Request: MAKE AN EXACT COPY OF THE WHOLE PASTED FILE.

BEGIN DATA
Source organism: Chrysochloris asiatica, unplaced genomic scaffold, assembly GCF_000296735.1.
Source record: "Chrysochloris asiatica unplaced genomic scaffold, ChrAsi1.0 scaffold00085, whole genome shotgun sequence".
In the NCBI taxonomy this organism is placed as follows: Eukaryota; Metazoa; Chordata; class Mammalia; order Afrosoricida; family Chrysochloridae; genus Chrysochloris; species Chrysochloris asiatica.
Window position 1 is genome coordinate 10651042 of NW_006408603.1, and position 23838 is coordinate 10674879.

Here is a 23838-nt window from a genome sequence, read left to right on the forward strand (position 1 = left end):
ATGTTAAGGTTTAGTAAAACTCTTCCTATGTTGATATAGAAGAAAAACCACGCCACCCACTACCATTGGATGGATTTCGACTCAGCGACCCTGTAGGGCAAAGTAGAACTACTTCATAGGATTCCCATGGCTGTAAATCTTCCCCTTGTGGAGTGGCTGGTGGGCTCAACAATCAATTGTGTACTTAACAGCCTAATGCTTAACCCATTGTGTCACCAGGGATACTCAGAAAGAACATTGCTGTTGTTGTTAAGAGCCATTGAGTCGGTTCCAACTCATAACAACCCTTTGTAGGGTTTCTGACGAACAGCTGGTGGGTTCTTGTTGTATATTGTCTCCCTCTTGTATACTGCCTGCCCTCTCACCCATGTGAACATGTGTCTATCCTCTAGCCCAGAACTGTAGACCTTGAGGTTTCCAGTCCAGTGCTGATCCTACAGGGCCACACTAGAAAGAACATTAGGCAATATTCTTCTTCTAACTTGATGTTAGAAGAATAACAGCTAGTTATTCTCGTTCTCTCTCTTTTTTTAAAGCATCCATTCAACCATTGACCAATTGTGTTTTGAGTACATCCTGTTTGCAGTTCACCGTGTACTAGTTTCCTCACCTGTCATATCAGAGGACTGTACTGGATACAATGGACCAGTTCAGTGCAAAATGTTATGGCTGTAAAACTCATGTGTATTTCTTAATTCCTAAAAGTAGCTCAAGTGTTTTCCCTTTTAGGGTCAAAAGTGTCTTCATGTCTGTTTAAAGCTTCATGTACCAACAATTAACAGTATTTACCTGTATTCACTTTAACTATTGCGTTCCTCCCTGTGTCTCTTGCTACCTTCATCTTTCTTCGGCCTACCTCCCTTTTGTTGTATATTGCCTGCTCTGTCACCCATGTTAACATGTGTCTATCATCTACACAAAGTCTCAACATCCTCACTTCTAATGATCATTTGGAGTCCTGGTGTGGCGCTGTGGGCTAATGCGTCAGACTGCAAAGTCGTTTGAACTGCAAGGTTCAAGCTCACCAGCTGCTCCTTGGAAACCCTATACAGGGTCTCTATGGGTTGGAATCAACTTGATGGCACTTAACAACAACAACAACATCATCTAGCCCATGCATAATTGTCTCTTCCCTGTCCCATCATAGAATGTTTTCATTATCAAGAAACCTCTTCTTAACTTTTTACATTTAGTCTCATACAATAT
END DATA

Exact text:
Source organism: Chrysochloris asiatica, unplaced genomic scaffold, assembly GCF_000296735.1.
Source record: "Chrysochloris asiatica unplaced genomic scaffold, ChrAsi1.0 scaffold00085, whole genome shotgun sequence".
In the NCBI taxonomy this organism is placed as follows: Eukaryota; Metazoa; Chordata; class Mammalia; order Afrosoricida; family Chrysochloridae; genus Chrysochloris; species Chrysochloris asiatica.
Window position 1 is genome coordinate 10651042 of NW_006408603.1, and position 23838 is coordinate 10674879.

Here is a 23838-nt window from a genome sequence, read left to right on the forward strand (position 1 = left end):
ATGTTAAGGTTTAGTAAAACTCTTCCTATGTTGATATAGAAGAAAAACCACGCCACCCACTACCATTGGATGGATTTCGACTCAGCGACCCTGTAGGGCAAAGTAGAACTACTTCATAGGATTCCCATGGCTGTAAATCTTCCCCTTGTGGAGTGGCTGGTGGGCTCAACAATCAATTGTGTACTTAACAGCCTAATGCTTAACCCATTGTGTCACCAGGGATACTCAGAAAGAACATTGCTGTTGTTGTTAAGAGCCATTGAGTCGGTTCCAACTCATAACAACCCTTTGTAGGGTTTCTGACGAACAGCTGGTGGGTTCTTGTTGTATATTGTCTCCCTCTTGTATACTGCCTGCCCTCTCACCCATGTGAACATGTGTCTATCCTCTAGCCCAGAACTGTAGACCTTGAGGTTTCCAGTCCAGTGCTGATCCTACAGGGCCACACTAGAAAGAACATTAGGCAATATTCTTCTTCTAACTTGATGTTAGAAGAATAACAGCTAGTTATTCTCGTTCTCTCTCTTTTTTTAAAGCATCCATTCAACCATTGACCAATTGTGTTTTGAGTACATCCTGTTTGCAGTTCACCGTGTACTAGTTTCCTCACCTGTCATATCAGAGGACTGTACTGGATACAATGGACCAGTTCAGTGCAAAATGTTATGGCTGTAAAACTCATGTGTATTTCTTAATTCCTAAAAGTAGCTCAAGTGTTTTCCCTTTTAGGGTCAAAAGTGTCTTCATGTCTGTTTAAAGCTTCATGTACCAACAATTAACAGTATTTACCTGTATTCACTTTAACTATTGCGTTCCTCCCTGTGTCTCTTGCTACCTTCATCTTTCTTCGGCCTACCTCCCTTTTGTTGTATATTGCCTGCTCTGTCACCCATGTTAACATGTGTCTATCATCTACACAAAGTCTCAACATCCTCACTTCTAATGATCATTTGGAGTCCTGGTGTGGCGCTGTGGGCTAATGCGTCAGACTGCAAAGTCGTTTGAACTGCAAGGTTCAAGCTCACCAGCTGCTCCTTGGAAACCCTATACAGGGTCTCTATGGGTTGGAATCAACTTGATGGCACTTAACAACAACAACAACATCATCTAGCCCATGCATAATTGTCTCTTCCCTGTCCCATCATAGAATGTTTTCATTATCAAGAAACCTCTTCTTAACTTTTTACATTTAGTCTCATACAATAT